Left: The Rootwad Park caterpillar in April 2014. Right: October 25, 2015
In spite of the criticism, Tanner Clark insists that spray-painting Rootwad Park's sculptures was simply his way of helping.
"What I don't understand is how I have been doing something positive for so long and no one has noticed," he wrote in a rambling Facebook message to Riverfront Times, which he later posted to his profile. "But when I try to make the place not so dark and scary I am the bad guy."
That's exactly what people are saying about Clark — that he is bad guy, a defacer of art, the sort of entitled asshole who would deface the sculptures of no less a beloved figure than the late City Museum creator Bob Cassilly.
And there is no doubt that it was Clark who arrived at the park on Sunday afternoon with spray-paint cans. That very evening, he posted photos to Facebook showing off his work. In one caption he wrote, "Did I mention I am also cleaning the park. Making it more friendly. Cops loved it. People have loved it hmm mph haterz."
Max Cassilly did not love it. Rootwad Park features the last commissioned works his father Bob produced before his tragic death in 2011. So it's no surprise that when Max Cassilly saw Clark's posts and photos, he lost his shit.
"SOMEONE HELP!!! WE'VE BEEN SLIMED," Cassilly wrote in a Facebook status. He begged Clark to stop and called him "the worst person in the fight to save this park that my dad built." The status was shared more than 100 times, yielding a dizzying string of back-and-forth comments between Cassilly's and Clark's supporters: Those on Clark's side argued that the local DJ had brought new life to the park by removing trash and hosting dance parties and breakdancing showcases; Cassilly and many others took umbrage at Clark's possessive posturing, and they accused him of vandalizing the precious heritage of someone else's art.
Constructed in 2008, the park occupies a bleak corner of the Near North Riverfront between the floodwall and the old Laclede Power Station, just north of Laclede's Landing. The sculptures show the weird and inventive mind of Bob Cassilly: Concrete snakes slither along the ground, a caterpillar made with discarded of cement mixers and steel cross ties greets bicyclists and pedestrians, and a massive turtle (with paving bricks for a shell) appears to be moments away from devouring a snake.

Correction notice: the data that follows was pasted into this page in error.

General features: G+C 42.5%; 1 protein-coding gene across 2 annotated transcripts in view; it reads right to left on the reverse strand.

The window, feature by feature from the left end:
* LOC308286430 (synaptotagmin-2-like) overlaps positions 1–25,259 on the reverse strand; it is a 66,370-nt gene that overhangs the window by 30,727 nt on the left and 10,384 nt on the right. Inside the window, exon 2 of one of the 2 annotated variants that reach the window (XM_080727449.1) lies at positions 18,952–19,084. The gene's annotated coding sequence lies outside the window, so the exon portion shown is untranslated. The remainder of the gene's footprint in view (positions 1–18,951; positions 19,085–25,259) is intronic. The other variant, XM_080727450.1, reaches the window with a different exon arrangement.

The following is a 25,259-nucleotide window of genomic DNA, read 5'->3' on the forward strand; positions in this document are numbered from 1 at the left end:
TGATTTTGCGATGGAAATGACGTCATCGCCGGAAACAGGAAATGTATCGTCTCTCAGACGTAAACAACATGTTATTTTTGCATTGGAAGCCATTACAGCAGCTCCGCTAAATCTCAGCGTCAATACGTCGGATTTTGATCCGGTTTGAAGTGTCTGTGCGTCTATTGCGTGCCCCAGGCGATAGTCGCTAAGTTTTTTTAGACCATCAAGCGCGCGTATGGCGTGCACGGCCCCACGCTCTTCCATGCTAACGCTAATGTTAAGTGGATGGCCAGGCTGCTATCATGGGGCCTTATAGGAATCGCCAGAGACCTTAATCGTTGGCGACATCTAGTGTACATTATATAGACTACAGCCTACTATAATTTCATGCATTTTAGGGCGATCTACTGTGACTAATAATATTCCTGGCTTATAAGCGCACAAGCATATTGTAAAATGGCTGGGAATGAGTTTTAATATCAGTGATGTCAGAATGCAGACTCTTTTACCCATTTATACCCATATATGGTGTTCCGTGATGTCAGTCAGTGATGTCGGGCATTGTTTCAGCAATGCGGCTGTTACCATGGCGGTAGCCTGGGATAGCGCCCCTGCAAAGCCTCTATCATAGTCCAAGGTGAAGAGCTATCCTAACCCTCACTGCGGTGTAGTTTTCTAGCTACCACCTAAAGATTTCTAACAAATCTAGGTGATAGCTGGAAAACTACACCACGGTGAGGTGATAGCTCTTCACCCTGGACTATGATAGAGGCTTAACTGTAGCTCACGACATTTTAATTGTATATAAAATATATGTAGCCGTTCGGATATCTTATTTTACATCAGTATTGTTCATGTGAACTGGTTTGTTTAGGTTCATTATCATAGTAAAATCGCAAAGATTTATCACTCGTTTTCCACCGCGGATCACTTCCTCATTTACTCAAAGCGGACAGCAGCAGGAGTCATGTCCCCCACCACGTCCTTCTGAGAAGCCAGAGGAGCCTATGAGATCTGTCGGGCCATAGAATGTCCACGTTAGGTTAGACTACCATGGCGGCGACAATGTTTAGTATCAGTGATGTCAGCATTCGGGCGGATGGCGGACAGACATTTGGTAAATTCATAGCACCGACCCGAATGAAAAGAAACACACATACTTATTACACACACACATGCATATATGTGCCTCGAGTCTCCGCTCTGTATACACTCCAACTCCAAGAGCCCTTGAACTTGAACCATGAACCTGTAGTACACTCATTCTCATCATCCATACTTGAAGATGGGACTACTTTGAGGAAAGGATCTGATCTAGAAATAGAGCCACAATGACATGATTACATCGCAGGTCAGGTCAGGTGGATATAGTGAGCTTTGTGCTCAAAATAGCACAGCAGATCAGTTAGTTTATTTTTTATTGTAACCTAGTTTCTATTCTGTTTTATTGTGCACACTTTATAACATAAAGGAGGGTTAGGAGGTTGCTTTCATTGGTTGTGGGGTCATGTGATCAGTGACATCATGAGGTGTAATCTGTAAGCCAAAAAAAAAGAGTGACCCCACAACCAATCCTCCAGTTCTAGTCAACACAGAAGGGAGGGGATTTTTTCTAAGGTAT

Max Cassilly concedes that he was initially moved when, last month, Clark invited him to attend one of his dance parties at the park.
"It's not my scene, but it got me choked up. People are enjoying it, even though nobody has been taking care of the park except for those people," he says. "It’s a conundrum. They think because they beatified the park they can spray-paint all over the art."
Rootwad Park clearly has major problems. Last month, renderings of the proposed riverfront stadium released by HOK showed an empty plaza where the park now sits
. Cassilly now says that HOK has since reached out and reassured him that park will not be destroyed — in fact, Cassilly says the park will be incorporated into the stadium's overall design, though the details remain unclear.
(Messages left for HOK seeking to confirm the park's place in the stadium plan were not immediately returned.)
Dave Peacock, the former Anheuser-Busch chief executive who heads the NFL stadium effort, confirms that the stadium plans do not threaten Rootwad Park. Not only that, he says that funding will be available to improve and maintain the park's conditions
In a strange twist of irony (considering his father's failed bid to save the old St. Louis Arena
), Cassilly now thinks a new NFL stadium may be the park's best chance of survival.
"If the stadium doesn’t happen, I’m worried it will get torn down anyways," he says. "The one thing we want is my dad’s work to be preserved, and this is the last thing that he did for anybody else, the last public work. That’s a big thing."
Cassilly says that Clark contacted him last night, but reconciliation proved elusive.
"I have compassion for his situation, but I don't actually think he understands how he did anything wrong," Cassilly says.
Clark did not respond to questions regarding the two "STL Cypher Sunday" tags found spray-painted inside the caterpillar sculpture.
As for Clark, he has since removed the photos and initial Facebook posts, as well as his profile picture. He says that he's been the park's caretaker for the past four years, cleaning up syringes, condoms and offensive graffiti. He says doesn't make any money off his "STL Cypher SundayZ" dance parties, either.
"I care so much about that place," Clark wrote in an earlier Facebook message. "Sorry I messed up. I honestly thought I was doing something positive and making the park look more invite-able."
Follow Danny Wicentowski on Twitter at @D_Towski. E-mail the author at Danny.Wicentowski@RiverfrontTimes.com